Here is a look at some of the new laws taking effect on Jan. 1 in California:
Female workers in California get new tools to challenge gender-based wage gaps under a law supporters say offers the strongest equal-pay protection in the nation. The legislation places the burden of proof on an employer to show a man’s higher pay for similar work is based on factors other than gender. It also prevents employers from retaliating against workers discussing or asking how much their male colleagues are paid, though employers aren’t required to provide that information.
California’s minimum wage rises to $10 an hour from $9 an hour, well above the federal minimum of $7.25 an hour. In addition, amid a national debate about income inequality, several legislative and ballot initiative proposals will push for a $15 an hour minimum wage as early as 2020. Two union factions have submitted competing minimum wage ballot initiatives for 2016.
Cheerleaders for professional sports teams will be entitled to minimum wage under a new law that requires teams to classify them as workers instead of contractors. The law also provides them with sick leave, overtime pay and other labor protections available to team staff. The law is believed to be the first of its kind in the nation.
California becomes the first state to allow family members to ask a judge to remove firearms from a relative who appears to pose a threat. Democrats proposed the legislation in response to a deadly 2014 rampage near the University of California, Santa Barbara. Victims’ relatives said the parents of 22-year-old Elliot Rodger were blocked from seeking help for their troubled son before the rampage.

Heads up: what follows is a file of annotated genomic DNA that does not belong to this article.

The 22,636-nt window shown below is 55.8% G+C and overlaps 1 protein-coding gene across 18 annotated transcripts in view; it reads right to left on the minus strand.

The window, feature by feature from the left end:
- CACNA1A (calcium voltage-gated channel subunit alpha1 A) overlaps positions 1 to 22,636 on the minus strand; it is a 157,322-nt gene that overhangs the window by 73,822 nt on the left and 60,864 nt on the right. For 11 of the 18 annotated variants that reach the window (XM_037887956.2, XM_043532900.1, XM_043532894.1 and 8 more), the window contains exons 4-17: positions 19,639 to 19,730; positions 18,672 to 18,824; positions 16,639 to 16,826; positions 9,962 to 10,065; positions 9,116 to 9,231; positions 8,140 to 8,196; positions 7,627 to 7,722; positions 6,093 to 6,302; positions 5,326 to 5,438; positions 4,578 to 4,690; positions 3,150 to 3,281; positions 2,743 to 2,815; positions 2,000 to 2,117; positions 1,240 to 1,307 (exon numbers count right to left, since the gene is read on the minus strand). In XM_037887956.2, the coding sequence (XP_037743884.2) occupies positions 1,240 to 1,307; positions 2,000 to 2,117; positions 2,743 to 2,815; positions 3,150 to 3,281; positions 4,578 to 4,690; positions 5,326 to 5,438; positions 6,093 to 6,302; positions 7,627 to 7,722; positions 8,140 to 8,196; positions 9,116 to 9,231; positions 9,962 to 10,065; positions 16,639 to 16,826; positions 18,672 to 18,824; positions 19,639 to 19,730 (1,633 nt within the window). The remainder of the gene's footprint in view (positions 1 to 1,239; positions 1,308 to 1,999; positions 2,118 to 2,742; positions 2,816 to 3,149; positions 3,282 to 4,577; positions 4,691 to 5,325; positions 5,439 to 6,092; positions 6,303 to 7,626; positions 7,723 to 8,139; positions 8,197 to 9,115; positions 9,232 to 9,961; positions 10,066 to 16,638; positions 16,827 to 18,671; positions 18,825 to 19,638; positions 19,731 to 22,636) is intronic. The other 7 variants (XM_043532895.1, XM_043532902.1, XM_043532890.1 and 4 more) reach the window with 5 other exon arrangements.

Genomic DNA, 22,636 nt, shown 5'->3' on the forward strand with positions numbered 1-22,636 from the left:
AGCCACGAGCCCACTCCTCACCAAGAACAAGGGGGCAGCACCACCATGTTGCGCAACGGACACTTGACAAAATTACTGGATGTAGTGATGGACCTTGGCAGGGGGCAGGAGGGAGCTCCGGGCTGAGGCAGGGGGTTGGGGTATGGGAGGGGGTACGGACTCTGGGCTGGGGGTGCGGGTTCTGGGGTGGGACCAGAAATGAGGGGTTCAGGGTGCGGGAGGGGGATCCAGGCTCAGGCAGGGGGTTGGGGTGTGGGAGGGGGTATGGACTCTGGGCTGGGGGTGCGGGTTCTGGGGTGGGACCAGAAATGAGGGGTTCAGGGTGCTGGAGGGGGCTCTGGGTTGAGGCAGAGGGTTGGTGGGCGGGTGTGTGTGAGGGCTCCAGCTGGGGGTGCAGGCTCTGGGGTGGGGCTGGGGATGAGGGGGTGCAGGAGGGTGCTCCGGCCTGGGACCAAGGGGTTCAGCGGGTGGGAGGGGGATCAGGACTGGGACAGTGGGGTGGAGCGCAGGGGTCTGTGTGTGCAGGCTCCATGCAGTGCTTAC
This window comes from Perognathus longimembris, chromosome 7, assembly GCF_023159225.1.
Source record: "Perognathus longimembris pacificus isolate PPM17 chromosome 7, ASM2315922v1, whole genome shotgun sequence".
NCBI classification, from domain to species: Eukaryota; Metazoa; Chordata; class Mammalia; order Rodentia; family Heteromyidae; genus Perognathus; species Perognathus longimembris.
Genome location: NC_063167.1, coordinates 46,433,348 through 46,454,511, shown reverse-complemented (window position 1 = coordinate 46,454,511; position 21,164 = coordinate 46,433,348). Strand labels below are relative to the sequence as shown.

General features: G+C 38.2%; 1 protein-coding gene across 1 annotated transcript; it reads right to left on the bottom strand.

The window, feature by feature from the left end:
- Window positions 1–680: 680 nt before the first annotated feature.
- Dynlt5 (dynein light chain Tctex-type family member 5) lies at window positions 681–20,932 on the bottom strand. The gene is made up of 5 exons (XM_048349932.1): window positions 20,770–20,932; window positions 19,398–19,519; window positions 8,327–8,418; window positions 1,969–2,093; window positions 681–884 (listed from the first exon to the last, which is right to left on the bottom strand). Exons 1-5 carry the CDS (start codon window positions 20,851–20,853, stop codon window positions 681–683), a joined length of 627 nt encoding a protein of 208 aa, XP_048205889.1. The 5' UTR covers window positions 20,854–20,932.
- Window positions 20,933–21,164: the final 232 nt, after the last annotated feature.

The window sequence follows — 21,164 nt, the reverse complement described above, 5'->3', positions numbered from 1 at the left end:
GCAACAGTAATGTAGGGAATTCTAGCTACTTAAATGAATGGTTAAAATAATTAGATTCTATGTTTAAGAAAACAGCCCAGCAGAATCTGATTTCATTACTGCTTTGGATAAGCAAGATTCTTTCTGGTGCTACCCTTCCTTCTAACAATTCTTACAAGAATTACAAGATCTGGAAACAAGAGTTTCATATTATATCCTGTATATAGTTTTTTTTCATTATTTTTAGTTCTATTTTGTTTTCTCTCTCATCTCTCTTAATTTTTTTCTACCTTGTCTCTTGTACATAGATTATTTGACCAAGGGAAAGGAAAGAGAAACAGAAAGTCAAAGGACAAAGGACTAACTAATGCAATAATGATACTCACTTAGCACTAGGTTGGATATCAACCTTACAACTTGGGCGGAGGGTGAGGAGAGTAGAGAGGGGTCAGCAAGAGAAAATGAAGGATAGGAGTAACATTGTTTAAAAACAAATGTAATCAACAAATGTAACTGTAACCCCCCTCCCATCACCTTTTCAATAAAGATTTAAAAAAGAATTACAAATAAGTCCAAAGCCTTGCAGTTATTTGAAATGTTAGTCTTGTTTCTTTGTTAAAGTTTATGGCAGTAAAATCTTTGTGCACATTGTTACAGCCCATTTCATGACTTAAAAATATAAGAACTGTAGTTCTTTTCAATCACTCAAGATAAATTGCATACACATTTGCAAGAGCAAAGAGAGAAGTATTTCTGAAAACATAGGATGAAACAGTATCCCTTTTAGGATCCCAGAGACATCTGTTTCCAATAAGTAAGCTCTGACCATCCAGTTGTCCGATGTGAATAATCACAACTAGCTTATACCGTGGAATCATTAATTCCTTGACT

A separate new law requires that certain airsoft BB guns and pellet guns come with bright markings to distinguish them from real firearms.
Another law extends a ban on concealed weapons at K-12 schools and community colleges, removing an exemption that previously allowed people with concealed weapons permits to carry firearms on school grounds.
Crisis pregnancy centers that discourage women from getting abortions will be required to provide information about the procedure, affordable contraception and prenatal care. Clinics operated by abortion opponents sued to block imposition of the new law, arguing that it is forced speech, but a federal judge rejected the claim.
Law enforcement officers will be required to obtain a search warrant before they can obtain emails, text messages, online history and other digital data from suspects.
Ride-sharing services such as Uber and Lyft will have to participate in a California Department of Motor Vehicles program and regularly monitor the records of drivers. The system flags actions of license holders such as DUI arrests.
California enacts what supporters say is the nation’s toughest law for protecting student privacy rights by barring companies from using their personal information for profit. Companies are responsible for protecting any personal information that they gather from elementary and high school students and the data can only be used for school purposes.
The fee to file a California ballot initiative proposal increases from $200 to $2,000, an effort to limit frivolous proposals and recoup administrative costs.
Customers will see added charges when buying prepaid cellphones or adding minutes to the devices. The fees, already paid by landline customers and other cellphone users, help fund the 911 system and phone services for low-income and disabled residents.
|Chowchilla News Day
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